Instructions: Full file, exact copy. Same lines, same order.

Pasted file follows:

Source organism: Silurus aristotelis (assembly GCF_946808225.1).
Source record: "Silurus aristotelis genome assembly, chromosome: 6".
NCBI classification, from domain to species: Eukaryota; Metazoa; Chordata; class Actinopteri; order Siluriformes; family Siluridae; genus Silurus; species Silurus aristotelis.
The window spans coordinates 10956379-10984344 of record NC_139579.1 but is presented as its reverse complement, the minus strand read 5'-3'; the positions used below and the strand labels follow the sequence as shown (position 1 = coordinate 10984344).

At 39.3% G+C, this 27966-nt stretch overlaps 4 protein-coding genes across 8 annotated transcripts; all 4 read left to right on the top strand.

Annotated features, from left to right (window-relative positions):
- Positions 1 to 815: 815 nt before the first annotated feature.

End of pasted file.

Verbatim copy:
Source organism: Silurus aristotelis (assembly GCF_946808225.1).
Source record: "Silurus aristotelis genome assembly, chromosome: 6".
NCBI classification, from domain to species: Eukaryota; Metazoa; Chordata; class Actinopteri; order Siluriformes; family Siluridae; genus Silurus; species Silurus aristotelis.
The window spans coordinates 10956379-10984344 of record NC_139579.1 but is presented as its reverse complement, the minus strand read 5'-3'; the positions used below and the strand labels follow the sequence as shown (position 1 = coordinate 10984344).

At 39.3% G+C, this 27966-nt stretch overlaps 4 protein-coding genes across 8 annotated transcripts; all 4 read left to right on the top strand.

Annotated features, from left to right (window-relative positions):
- Positions 1 to 815: 815 nt before the first annotated feature.